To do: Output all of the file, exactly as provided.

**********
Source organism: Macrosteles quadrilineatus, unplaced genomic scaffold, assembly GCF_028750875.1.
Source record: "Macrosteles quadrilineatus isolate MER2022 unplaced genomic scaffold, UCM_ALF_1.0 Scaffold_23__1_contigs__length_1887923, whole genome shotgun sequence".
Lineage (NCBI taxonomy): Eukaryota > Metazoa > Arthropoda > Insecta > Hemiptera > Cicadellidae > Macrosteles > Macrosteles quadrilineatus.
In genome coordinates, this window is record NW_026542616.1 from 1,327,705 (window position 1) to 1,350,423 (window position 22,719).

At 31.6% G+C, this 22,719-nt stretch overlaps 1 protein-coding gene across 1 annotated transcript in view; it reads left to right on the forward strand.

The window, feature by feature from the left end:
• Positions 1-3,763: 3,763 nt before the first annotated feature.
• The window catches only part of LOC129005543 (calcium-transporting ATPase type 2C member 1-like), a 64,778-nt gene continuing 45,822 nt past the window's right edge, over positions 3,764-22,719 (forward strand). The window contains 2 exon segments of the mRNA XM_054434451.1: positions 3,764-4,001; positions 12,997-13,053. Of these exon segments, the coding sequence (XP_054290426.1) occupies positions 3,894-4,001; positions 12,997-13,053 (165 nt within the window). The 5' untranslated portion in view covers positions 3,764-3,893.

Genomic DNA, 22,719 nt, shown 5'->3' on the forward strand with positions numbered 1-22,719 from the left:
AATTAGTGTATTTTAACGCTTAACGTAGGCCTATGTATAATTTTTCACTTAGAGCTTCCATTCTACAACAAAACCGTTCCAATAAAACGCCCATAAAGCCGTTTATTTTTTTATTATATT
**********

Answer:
Source organism: Macrosteles quadrilineatus, unplaced genomic scaffold, assembly GCF_028750875.1.
Source record: "Macrosteles quadrilineatus isolate MER2022 unplaced genomic scaffold, UCM_ALF_1.0 Scaffold_23__1_contigs__length_1887923, whole genome shotgun sequence".
Lineage (NCBI taxonomy): Eukaryota > Metazoa > Arthropoda > Insecta > Hemiptera > Cicadellidae > Macrosteles > Macrosteles quadrilineatus.
In genome coordinates, this window is record NW_026542616.1 from 1,327,705 (window position 1) to 1,350,423 (window position 22,719).

At 31.6% G+C, this 22,719-nt stretch overlaps 1 protein-coding gene across 1 annotated transcript in view; it reads left to right on the forward strand.

The window, feature by feature from the left end:
• Positions 1-3,763: 3,763 nt before the first annotated feature.
• The window catches only part of LOC129005543 (calcium-transporting ATPase type 2C member 1-like), a 64,778-nt gene continuing 45,822 nt past the window's right edge, over positions 3,764-22,719 (forward strand). The window contains 2 exon segments of the mRNA XM_054434451.1: positions 3,764-4,001; positions 12,997-13,053. Of these exon segments, the coding sequence (XP_054290426.1) occupies positions 3,894-4,001; positions 12,997-13,053 (165 nt within the window). The 5' untranslated portion in view covers positions 3,764-3,893.

Genomic DNA, 22,719 nt, shown 5'->3' on the forward strand with positions numbered 1-22,719 from the left:
AATTAGTGTATTTTAACGCTTAACGTAGGCCTATGTATAATTTTTCACTTAGAGCTTCCATTCTACAACAAAACCGTTCCAATAAAACGCCCATAAAGCCGTTTATTTTTTTATTATATT